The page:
Controlling Diabetes and High Blood Pressure are Key to Kidney Health
Keeping your diabetes and high blood pressure under control are the most important things you can do to keep your kidneys healthy, according to Pavela Saha, MD, a nephrologist at Montefiore Nyack Hospital and Highland Medical Rockland Renal Associates. “When you look at patients on dialysis for end-stage kidney disease, 50% have diabetes, while 27% have hypertension. The rest have autoimmune or other conditions,” she said.
What is Kidney Disease?
The kidneys regulate the body’s fluid balance, and filter wastes and toxins from the blood. They also keep electrolytes (such as sodium, calcium, phosphorus and potassium) in balance.
There are three stages of kidney disease: acute, chronic and end-stage. Acute kidney disease is defined as injury to the kidneys that lasts for less than three months. If the kidneys don’t recover in that time, a person is considered to have chronic kidney disease. End-stage kidney disease occurs when a person’s kidneys are so damaged that they need dialysis (using a machine to do the work of the kidneys).
“There is no cure for chronic kidney disease, so once a person has chronic disease, our goal is to delay the time until they need dialysis for as long as possible,” Dr. Saha said.
Kidney disease is associated with other health conditions, including heart disease, heart attack and stroke. Most people with early kidney disease have no symptoms. By the time symptoms appear, kidney disease may be advanced. Symptoms include fatigue, weakness, decreased urination, confusion, loss of appetite, and sleep cycle disturbance. These symptoms tend to appear in end-stage disease when a patient usually requires dialysis.
Controlling Risk Factors
Some risk factors for kidney disease—such as a family history of the disease—can’t be controlled. But there are steps you can take to protect your kidneys:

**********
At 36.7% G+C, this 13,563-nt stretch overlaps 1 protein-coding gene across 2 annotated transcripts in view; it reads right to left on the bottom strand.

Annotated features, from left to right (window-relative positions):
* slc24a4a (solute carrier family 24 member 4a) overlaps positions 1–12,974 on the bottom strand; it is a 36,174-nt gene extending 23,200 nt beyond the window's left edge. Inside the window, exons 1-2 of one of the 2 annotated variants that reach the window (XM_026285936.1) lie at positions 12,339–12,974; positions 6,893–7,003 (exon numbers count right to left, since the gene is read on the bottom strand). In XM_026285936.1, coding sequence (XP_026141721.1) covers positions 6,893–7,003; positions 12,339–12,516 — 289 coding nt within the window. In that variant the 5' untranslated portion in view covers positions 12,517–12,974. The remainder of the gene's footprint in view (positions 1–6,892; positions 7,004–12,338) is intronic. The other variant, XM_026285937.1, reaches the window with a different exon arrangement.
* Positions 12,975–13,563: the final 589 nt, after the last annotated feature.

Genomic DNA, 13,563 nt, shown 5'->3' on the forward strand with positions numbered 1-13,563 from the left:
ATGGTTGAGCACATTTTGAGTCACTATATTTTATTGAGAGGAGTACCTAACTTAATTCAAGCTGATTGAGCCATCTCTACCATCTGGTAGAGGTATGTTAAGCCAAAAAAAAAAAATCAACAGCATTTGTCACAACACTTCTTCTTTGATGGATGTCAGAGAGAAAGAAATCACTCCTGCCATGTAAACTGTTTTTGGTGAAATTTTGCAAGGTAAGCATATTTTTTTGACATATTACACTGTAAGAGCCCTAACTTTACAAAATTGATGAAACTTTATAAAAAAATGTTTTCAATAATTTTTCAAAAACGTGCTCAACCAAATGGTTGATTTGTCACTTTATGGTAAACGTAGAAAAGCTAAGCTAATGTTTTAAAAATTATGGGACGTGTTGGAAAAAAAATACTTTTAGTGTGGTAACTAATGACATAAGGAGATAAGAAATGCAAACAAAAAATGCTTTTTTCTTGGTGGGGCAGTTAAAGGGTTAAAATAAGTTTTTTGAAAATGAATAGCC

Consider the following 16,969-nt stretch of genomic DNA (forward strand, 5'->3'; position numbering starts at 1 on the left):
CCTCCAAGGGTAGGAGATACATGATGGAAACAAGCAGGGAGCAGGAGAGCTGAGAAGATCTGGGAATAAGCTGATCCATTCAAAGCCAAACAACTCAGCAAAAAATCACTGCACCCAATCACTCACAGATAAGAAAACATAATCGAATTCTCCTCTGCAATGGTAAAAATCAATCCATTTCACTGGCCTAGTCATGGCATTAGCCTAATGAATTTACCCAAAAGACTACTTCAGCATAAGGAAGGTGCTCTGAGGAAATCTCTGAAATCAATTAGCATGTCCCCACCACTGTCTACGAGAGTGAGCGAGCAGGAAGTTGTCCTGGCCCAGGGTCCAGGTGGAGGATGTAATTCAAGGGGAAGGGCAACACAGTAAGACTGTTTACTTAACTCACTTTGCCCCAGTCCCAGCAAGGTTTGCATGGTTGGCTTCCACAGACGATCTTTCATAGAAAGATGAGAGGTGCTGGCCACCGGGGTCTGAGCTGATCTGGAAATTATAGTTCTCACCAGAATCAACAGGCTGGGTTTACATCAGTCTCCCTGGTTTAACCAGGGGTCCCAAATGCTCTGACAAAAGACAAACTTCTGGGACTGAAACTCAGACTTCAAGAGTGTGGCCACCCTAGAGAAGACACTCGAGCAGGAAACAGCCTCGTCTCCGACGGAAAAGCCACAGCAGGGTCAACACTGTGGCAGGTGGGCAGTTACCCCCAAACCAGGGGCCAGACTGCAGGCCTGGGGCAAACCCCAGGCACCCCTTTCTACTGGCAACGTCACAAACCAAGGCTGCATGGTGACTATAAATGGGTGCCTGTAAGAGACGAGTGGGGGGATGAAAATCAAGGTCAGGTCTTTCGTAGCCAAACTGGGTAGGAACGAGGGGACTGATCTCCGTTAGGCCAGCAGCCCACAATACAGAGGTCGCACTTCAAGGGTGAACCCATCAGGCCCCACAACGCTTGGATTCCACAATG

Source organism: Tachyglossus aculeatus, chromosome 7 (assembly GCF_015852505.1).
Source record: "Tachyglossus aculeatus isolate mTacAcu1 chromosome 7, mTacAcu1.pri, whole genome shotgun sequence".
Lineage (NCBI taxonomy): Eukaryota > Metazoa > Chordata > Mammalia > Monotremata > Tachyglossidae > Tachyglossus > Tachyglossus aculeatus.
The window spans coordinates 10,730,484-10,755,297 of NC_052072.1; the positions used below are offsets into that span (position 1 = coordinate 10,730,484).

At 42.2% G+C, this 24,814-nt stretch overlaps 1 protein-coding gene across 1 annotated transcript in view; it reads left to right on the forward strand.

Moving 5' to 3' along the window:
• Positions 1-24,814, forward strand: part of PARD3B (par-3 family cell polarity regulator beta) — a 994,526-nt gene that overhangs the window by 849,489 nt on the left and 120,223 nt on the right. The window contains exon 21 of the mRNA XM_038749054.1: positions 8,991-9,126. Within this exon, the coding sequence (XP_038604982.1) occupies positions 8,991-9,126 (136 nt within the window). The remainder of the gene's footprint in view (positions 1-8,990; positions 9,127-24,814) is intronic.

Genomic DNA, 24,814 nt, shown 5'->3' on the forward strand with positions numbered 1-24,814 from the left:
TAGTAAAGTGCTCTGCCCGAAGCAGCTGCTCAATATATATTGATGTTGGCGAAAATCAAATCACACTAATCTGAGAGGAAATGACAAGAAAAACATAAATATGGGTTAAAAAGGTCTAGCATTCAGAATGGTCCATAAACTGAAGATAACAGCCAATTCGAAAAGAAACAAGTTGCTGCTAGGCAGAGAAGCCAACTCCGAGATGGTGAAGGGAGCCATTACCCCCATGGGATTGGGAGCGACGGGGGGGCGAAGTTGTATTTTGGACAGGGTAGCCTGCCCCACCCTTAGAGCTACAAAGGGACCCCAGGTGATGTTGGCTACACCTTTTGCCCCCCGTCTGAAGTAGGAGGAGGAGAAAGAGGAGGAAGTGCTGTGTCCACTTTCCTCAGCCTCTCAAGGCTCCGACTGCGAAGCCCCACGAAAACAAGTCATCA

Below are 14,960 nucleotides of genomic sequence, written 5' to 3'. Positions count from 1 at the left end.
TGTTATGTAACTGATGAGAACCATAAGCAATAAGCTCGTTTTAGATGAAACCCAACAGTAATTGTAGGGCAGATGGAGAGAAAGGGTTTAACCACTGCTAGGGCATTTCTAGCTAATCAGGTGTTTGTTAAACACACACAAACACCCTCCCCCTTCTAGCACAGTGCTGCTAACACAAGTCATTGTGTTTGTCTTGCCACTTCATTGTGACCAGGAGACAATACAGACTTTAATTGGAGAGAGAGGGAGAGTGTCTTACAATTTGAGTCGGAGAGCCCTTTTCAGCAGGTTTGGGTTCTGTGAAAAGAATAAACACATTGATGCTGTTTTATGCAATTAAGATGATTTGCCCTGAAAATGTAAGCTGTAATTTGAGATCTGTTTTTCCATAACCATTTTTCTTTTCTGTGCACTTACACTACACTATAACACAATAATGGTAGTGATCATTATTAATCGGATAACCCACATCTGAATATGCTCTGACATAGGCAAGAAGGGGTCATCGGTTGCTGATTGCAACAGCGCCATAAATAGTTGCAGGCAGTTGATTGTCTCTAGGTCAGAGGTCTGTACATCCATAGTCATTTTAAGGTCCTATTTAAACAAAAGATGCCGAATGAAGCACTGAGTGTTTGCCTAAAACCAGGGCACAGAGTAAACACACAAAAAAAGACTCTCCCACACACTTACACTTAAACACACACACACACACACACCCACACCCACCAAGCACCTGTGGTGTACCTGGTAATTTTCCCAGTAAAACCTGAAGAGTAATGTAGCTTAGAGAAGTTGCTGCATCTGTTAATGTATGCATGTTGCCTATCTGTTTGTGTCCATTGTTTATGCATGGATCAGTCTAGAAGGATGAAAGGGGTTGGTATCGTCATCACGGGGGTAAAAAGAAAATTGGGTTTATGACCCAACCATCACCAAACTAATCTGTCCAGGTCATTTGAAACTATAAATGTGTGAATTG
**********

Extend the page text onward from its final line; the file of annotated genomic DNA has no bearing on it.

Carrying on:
- If you smoke, quit.
- If you have diabetes, work with your doctor to keep your blood sugar under control. This includes decisions about food, physical activity and medicines.
- Keep your cholesterol at a healthy level. Take lipid-lowering medicine if prescribed by your doctor.
- If you have high blood pressure, take medicine if prescribed by your doctor. “Monitor your blood pressure at home twice a day, in the morning and evening,” Dr. Saha said. “The reading you get in a doctor’s office isn’t always reliable.”
- Beware of nonsteroidal anti-inflammatory (NSAID) pain relievers such as ibuprofen or naproxen (Advil, Aleve, Motrin) if you have kidney disease. These drugs can cause kidney damage if taken too regularly over a prolonged period. People with kidney disease usually can take acetaminophen (Tylenol) as long as they don’t exceed the recommended dose.
- If you take vitamin D or C, ask your doctor how much you can safely take. Vitamin D is key to bone and skin health, but overuse can lead to elevated calcium in the blood. This can cause acute kidney damage. Vitamin C is associated with the most common type of kidney stones, called calcium oxalate stones. “If you’re at risk for this type of kidney stones, consult your doctor before taking vitamin C supplements,” she said.
Controlling your diabetes and blood pressure, along with other steps, will not only help to protect your kidneys, but improve your overall health. “Because we don’t have a cure for chronic kidney disease, prevention is key,” Dr. Saha said.
To schedule an appointment with a board-certified nephrologist at Highland Medical, P.C., call 866-550-4672.